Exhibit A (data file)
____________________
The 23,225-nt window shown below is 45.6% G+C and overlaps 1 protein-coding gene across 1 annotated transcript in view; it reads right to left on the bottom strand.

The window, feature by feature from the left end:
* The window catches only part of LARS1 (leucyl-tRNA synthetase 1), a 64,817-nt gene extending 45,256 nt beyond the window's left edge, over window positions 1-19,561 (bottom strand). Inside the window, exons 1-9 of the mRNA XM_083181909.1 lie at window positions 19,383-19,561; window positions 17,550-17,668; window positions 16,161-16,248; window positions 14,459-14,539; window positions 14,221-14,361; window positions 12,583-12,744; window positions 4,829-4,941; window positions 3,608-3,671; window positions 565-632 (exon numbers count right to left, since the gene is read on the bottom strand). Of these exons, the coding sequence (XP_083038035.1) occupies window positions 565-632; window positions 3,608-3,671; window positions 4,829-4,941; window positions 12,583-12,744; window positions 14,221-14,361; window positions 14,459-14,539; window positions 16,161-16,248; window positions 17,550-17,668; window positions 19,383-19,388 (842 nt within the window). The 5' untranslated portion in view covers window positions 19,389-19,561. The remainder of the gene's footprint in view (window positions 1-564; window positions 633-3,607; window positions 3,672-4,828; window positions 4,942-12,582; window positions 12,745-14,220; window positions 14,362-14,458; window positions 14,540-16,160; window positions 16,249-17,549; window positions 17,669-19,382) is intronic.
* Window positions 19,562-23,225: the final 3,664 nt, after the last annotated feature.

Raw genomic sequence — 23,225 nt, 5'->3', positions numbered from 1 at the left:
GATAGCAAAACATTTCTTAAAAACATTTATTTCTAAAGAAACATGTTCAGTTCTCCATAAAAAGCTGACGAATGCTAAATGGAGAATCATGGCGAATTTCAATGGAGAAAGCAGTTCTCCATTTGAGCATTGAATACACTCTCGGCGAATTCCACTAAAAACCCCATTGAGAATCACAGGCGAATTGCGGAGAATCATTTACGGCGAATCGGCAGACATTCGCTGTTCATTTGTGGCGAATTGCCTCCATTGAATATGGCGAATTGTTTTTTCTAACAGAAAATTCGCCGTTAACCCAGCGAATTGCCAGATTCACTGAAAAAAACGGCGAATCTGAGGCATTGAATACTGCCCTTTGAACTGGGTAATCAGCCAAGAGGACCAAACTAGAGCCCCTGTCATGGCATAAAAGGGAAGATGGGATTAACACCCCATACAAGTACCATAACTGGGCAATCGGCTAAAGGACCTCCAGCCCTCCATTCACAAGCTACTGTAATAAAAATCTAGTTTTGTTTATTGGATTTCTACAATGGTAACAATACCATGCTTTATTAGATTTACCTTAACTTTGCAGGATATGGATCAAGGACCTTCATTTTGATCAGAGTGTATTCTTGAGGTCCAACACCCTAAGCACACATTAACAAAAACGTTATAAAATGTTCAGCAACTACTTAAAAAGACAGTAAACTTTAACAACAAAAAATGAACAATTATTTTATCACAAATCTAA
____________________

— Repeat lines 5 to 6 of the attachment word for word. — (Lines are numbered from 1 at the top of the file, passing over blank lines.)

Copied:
Raw genomic sequence — 23,225 nt, 5'->3', positions numbered from 1 at the left:
GATAGCAAAACATTTCTTAAAAACATTTATTTCTAAAGAAACATGTTCAGTTCTCCATAAAAAGCTGACGAATGCTAAATGGAGAATCATGGCGAATTTCAATGGAGAAAGCAGTTCTCCATTTGAGCATTGAATACACTCTCGGCGAATTCCACTAAAAACCCCATTGAGAATCACAGGCGAATTGCGGAGAATCATTTACGGCGAATCGGCAGACATTCGCTGTTCATTTGTGGCGAATTGCCTCCATTGAATATGGCGAATTGTTTTTTCTAACAGAAAATTCGCCGTTAACCCAGCGAATTGCCAGATTCACTGAAAAAAACGGCGAATCTGAGGCATTGAATACTGCCCTTTGAACTGGGTAATCAGCCAAGAGGACCAAACTAGAGCCCCTGTCATGGCATAAAAGGGAAGATGGGATTAACACCCCATACAAGTACCATAACTGGGCAATCGGCTAAAGGACCTCCAGCCCTCCATTCACAAGCTACTGTAATAAAAATCTAGTTTTGTTTATTGGATTTCTACAATGGTAACAATACCATGCTTTATTAGATTTACCTTAACTTTGCAGGATATGGATCAAGGACCTTCATTTTGATCAGAGTGTATTCTTGAGGTCCAACACCCTAAGCACACATTAACAAAAACGTTATAAAATGTTCAGCAACTACTTAAAAAGACAGTAAACTTTAACAACAAAAAATGAACAATTATTTTATCACAAATCTAA